I am ready if (assuming anyone ever is) to maybe have it easier than someone that hasn’t done anything.
    Also my fire extinguisher is charged ( not expecting a fire though) and other things are ready if need be.

  2. My husband is gone a lot with work. I want to be prepared to handle anything that may come. I don’t want anything to happen but if it does I’ll be prepared.

  3. I carry medical insurance and have recently added Aflac policies for major medical issues such as cancer for a couple of dollars a week. Does that mean I *want* to collapse and be in the ICU for a week or *want* to get diagnosed with cancer? Heck, no! It means that IF those horrible things should someday happen, I will be able to survive and move forward the best I know how.

    For me, it’s the same with preparedness. I don’t really like the word “prepper”, so I use the term we use in the workplace “preparedness” instead. I learn, buy, and do certain activities so that IF something horrible should someday happen, I will be able to survive and move forward the best I know how.

  4. Great comments all! It is nice to know there are others out there who see the need for preparing for future events. I find that most people who live in the midwest are more open to having some supplies on hand to get them through the horrific weather they have to deal with. Those in large cities tend to scoff at those of us who see the need to mitigate risk and make sure we are going to be OK.

  5. The word prepping makes for nasty comments, but telling students that I practice emergency
    preparedness and they never turn a hair.
    I prepare for everyday emergencies like power outages due to thunderstorms, my husband coming
    home to tell me has been laid off, or one of us is ill or injured.

    I have been teaching emergency preparedness for about 6 years with emphasis on food storage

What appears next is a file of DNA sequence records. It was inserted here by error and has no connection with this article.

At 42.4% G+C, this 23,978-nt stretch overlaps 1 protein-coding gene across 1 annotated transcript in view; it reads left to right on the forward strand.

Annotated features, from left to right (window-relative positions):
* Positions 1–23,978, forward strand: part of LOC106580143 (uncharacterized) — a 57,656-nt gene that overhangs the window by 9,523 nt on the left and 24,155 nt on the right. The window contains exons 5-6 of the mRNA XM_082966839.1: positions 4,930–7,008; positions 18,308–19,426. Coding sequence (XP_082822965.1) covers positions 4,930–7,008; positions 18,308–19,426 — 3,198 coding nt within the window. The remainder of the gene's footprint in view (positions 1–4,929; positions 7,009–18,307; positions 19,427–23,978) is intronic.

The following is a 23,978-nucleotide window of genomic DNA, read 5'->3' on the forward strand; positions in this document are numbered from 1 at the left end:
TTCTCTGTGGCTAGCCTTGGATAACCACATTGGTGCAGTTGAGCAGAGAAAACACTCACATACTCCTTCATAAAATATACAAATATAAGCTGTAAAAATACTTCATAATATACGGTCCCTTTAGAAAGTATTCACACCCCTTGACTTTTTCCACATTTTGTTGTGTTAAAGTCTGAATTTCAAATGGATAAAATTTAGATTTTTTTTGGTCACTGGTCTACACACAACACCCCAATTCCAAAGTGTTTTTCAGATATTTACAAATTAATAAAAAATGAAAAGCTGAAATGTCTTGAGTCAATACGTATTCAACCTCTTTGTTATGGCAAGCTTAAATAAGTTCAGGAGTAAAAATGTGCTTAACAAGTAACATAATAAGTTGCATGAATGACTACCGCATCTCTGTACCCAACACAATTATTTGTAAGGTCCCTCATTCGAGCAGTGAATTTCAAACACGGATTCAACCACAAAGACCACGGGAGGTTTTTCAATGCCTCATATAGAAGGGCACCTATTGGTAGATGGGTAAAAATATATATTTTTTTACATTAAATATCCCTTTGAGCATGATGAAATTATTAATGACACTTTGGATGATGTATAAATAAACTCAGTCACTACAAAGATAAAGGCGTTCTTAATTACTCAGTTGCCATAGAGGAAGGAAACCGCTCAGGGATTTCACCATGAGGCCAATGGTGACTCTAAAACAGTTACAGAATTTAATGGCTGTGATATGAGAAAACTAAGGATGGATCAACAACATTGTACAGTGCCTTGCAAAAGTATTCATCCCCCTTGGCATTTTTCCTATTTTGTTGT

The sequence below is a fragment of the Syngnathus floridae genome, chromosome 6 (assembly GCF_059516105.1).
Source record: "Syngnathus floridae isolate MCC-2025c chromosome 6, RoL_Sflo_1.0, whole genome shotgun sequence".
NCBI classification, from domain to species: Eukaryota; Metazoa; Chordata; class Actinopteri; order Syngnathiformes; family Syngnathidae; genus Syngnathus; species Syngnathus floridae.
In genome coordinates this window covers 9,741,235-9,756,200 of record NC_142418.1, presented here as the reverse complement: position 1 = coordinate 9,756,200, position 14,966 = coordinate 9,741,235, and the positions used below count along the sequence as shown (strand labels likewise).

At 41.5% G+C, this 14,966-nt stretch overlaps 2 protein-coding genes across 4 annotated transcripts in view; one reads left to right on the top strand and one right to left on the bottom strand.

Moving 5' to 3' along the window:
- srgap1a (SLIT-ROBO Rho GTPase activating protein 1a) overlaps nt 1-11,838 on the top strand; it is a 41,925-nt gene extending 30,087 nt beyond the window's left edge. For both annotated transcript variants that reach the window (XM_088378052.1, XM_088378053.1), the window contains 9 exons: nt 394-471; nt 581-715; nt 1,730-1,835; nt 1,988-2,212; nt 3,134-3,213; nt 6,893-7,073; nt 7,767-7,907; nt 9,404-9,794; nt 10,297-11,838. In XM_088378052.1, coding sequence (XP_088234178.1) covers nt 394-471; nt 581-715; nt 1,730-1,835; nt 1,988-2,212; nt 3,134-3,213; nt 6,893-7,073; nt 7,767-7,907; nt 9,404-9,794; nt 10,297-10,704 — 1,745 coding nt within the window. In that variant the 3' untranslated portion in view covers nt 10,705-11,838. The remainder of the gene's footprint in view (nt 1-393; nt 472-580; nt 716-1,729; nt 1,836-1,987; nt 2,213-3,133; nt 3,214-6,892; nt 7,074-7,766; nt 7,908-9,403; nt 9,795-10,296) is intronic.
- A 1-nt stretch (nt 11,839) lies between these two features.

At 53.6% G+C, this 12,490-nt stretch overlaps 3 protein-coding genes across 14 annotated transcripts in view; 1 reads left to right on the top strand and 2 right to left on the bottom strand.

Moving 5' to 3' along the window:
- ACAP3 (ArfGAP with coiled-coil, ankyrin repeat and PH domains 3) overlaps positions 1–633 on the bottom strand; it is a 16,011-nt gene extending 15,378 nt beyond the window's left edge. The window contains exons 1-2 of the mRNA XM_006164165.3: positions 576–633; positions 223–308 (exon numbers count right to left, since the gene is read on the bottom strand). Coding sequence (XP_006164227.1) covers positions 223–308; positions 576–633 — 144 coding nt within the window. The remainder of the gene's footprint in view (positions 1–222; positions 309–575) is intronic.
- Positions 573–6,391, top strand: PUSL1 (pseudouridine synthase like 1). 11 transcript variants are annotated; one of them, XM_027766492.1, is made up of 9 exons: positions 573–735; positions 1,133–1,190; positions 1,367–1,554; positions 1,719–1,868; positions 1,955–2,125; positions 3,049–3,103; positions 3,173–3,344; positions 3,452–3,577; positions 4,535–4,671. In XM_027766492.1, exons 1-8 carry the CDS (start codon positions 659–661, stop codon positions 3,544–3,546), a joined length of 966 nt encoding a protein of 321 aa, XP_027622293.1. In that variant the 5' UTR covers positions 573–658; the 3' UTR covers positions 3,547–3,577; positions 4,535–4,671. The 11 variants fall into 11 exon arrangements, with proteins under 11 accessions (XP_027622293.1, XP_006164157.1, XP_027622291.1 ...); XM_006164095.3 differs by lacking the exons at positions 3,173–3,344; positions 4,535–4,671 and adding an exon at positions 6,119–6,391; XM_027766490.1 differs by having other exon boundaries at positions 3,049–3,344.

and food preservation, both canning and dehydration.

  6. If they ask if you hate the government, tell them “No, on the contrary, I am following my government’s recommendations” and refer them to the FEMA website so they can support the government also.
    I have a picture someone sent me of a FEMA billboard – the really big kind. Pretty stunning to see the “prepare” concept near downtown Seattle.

  7. Gale,

    I never thought of taking that angle before. I rather enjoy the grand irony of it. The media is making people like us out to be some sort of terrorist, extremist, anti-government group. But, as you pointed out, we are actually doing what FEMA says to do! Have 72 hours of supplies for everyone in your family to get you through until relief from the government can be assembled and deployed, blah blah blah.” I think I may have to add that to my ‘anti-prepping’ arsenal of arguments! 😉

  8. Simple and well put. Agreed to all you wrote and I’ve been there so many times. Of course, in my day we call ourselves survivalists…. Try telling someone that instead of Prepper, they are ready to run and break eye contact with you! 😄

  9. Thank you so much for writing that, it is really accurate. I have to say sometimes I do wish something would happen if only to shut those up who laugh at us, but in actual fact, I am dreading what I believe is coming, more for the unprepared than myself, though we will all be affected to an enormous degree.

    I have somewhat of a hard time dealing with people who sneer or condemn those who prepare because I consider them to be short-sighted. Why bother getting life insurance, house insurance or car insurance? Are you anticipating something happening? Oh! You’re just being careful! So what’s wrong with food insurance? I’ll stop there as I’m already getting heated.

  10. I agree a lot with everything above. I don’t have a “base” to hunker down in. Reality is that I would prefer to have a Survival Camper all tricked out and supplied than anything else. bus as of right now I have bought survival kits, put my own together, gathered various survival books & DVD’s, bought some MRE’s (which are expensive no matter what)

  11. I think part of the reason why number 1 and 10 exist is because it does in many ways require you to be putting a higher value on disasters because its not just a matter of being prepared or not. The health insurance provides a great analogy to work off of as it slightly more transparent. You need to consider the cost of prepping, chances of disaster, and the benefits from it are worth it. With insurance this is much easier to quantify as the cost is stated up front, you can find statistics on the chances of various diseases as well as asses your own health and hopefully what types of benefits you get from the insurance should you need to use it are adequately explained.